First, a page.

Welcome back to this week's issue of the Ghost Newsletter, your go-to place for the latest insights, ideas, and resources from the world of content creation and publishing. Let's dive in 🏄
💬 In this week's issue:
- Announcements — ICYMI, you can now add announcements to any Ghost site in a few clicks.
- Decisions — three tips to help make more informed decisions for your content and business.
- Ideal followers — understand your ideal follower profile to produce content that is irresistible (to your ideal followers).
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Let your readers know what's new
For those times when you need to share big stories, offers, news, or new projects with your audience, Ghost has you covered with the announcement bar feature.
With built-in visibility options, you can decide whether to display your announcements to everyone on your site, to new visitors and free members, or with paid members only.
It's easy to set up an announcement bar (takes a minute or two), and allows you to make a splash about all sorts of things, such as:
- Promote a special offer for paid plans
- Drive incentives with a time-based offer
- Invite visitors to an event
- Announce a new ebook, podcast, or paid course
- Share breaking news
- Invite visitors to complete a survey
- Run a giveaway or competition
Have you taken the announcement bar feature for a spin yet? Read more about how to get started, and drop into the comments 👇 to let us know how you used it!
Interesting stories & ideas 📚
- The EVE framework: Getting backlinks in a post ChatGPT world
- How to grow your audience by dominating on LinkedIn
- Structuring your website for maximum SEO performance
- 60% of Twitter users in the US have taken a break in the past year
- 5 advertising trends that are changing media buying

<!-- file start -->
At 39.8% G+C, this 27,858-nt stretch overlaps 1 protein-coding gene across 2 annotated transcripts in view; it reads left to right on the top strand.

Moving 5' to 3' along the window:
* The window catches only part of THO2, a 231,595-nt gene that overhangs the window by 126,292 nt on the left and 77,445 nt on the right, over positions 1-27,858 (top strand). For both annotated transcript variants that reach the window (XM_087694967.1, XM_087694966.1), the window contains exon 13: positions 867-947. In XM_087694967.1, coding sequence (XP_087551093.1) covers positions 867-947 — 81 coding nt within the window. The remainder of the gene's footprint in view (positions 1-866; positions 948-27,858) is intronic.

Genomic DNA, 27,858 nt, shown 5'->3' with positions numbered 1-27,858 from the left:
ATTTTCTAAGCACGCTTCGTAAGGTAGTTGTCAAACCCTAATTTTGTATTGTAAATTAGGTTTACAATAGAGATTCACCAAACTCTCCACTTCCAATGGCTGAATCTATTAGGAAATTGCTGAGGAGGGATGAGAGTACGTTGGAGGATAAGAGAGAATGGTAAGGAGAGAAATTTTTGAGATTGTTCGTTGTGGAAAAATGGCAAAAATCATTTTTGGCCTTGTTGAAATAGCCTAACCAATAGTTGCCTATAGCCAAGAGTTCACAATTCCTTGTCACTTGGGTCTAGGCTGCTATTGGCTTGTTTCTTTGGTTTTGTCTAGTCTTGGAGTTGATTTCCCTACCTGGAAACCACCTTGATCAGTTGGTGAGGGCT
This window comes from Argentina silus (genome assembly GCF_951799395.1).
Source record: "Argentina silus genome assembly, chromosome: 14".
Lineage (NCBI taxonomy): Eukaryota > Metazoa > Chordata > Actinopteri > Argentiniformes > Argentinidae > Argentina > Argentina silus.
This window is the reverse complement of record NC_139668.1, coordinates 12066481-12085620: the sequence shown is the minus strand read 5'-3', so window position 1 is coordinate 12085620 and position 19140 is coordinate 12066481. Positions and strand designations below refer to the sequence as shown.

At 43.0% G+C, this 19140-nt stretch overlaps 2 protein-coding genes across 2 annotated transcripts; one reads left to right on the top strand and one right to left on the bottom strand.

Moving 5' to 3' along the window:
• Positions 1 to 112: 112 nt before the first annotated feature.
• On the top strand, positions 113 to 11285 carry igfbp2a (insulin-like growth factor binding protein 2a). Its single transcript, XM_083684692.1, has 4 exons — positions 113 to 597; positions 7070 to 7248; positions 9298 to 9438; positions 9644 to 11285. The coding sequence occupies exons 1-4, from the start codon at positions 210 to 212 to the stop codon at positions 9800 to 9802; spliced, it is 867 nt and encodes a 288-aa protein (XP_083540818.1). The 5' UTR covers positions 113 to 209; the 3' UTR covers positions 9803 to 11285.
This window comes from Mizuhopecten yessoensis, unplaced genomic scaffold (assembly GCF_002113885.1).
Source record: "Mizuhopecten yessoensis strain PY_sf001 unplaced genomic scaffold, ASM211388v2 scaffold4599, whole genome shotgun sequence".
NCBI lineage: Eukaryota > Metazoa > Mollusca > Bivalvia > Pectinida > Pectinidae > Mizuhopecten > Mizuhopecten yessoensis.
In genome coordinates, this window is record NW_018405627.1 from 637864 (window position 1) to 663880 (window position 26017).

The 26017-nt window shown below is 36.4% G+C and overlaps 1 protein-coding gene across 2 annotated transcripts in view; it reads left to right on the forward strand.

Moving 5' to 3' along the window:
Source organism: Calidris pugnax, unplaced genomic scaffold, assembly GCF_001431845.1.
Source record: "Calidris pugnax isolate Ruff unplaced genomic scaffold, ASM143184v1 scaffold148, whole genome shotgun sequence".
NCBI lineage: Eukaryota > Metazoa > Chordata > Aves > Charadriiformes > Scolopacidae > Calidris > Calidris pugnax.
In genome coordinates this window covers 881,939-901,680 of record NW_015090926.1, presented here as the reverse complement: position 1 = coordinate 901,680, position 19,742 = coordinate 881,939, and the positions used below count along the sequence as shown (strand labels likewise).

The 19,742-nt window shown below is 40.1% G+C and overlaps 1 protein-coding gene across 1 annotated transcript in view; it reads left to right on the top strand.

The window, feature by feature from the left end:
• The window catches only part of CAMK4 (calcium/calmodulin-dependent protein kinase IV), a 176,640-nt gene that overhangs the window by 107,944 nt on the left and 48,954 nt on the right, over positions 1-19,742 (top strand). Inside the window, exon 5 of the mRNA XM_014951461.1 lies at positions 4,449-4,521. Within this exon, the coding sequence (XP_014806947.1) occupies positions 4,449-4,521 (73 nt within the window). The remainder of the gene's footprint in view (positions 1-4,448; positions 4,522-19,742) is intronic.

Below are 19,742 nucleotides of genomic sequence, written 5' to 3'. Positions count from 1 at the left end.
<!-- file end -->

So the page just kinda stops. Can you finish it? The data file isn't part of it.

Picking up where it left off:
In a recent Harvard Business Review article, Francesca Gino argues that self-serving bias — a tendency to interpret information with confirmation bias to serve our own interests – can be harmful to the decisions we make in life and business.
A few years ago, I advised a sales team whose job involved making cold calls. The team members would often attribute successful sales to their own skill and expertise, while blaming external factors like poor leads or bad timing for any failures. This is just one of many examples I can think of from my experience working with leaders across organizations and industries that illustrates a common human bias.
To combat this self-serving bias, and make better-informed decisions, Francesca recommends three strategies:
#1 Examine objectively
Consider the source of your information and review the information objectively.
By considering the source of the information you’re relying on, you can become more confident that in deciding on next steps, you’re using relevant information to weigh others’ thinking and actions, as well as your own.
#2 Think counterfactually
Counterfactual thinking involves considering different courses of action you could have taken to get an understanding of the factors that influenced your choice and identify changes you might want to make to future choices.
Engaging in counterfactual thinking can help you think through choices you’ve made by helping you expand your focus to consider multiple frames of reference beyond the present outcome. This type of reflection encourages you to take note of different perspectives and reach a more balanced view of your choices.